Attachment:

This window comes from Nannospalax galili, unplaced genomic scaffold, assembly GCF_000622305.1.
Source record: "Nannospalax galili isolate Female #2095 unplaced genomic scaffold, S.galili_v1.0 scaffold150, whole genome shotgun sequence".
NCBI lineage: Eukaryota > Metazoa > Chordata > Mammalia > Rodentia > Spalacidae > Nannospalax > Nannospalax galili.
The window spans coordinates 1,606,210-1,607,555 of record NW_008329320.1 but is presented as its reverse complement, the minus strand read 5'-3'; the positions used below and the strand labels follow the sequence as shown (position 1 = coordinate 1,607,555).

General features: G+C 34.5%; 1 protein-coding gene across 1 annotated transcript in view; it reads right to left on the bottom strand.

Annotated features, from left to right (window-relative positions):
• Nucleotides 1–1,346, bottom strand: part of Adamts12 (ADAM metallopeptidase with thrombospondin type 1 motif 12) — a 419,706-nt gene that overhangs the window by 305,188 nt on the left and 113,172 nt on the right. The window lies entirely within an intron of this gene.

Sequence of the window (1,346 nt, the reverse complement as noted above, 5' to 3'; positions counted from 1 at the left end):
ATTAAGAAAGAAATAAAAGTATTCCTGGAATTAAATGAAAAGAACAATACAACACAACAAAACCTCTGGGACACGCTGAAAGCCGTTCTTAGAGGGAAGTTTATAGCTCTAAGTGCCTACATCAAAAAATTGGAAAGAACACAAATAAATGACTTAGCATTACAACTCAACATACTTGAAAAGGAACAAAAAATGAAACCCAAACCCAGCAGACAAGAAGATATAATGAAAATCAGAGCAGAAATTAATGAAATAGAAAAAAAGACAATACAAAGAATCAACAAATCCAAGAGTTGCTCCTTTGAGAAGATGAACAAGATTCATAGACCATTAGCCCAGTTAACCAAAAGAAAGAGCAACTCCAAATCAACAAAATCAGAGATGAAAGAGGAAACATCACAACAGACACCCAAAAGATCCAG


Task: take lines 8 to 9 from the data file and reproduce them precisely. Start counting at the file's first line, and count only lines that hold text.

Sequence of the window (1,346 nt, the reverse complement as noted above, 5' to 3'; positions counted from 1 at the left end):
ATTAAGAAAGAAATAAAAGTATTCCTGGAATTAAATGAAAAGAACAATACAACACAACAAAACCTCTGGGACACGCTGAAAGCCGTTCTTAGAGGGAAGTTTATAGCTCTAAGTGCCTACATCAAAAAATTGGAAAGAACACAAATAAATGACTTAGCATTACAACTCAACATACTTGAAAAGGAACAAAAAATGAAACCCAAACCCAGCAGACAAGAAGATATAATGAAAATCAGAGCAGAAATTAATGAAATAGAAAAAAAGACAATACAAAGAATCAACAAATCCAAGAGTTGCTCCTTTGAGAAGATGAACAAGATTCATAGACCATTAGCCCAGTTAACCAAAAGAAAGAGCAACTCCAAATCAACAAAATCAGAGATGAAAGAGGAAACATCACAACAGACACCCAAAAGATCCAG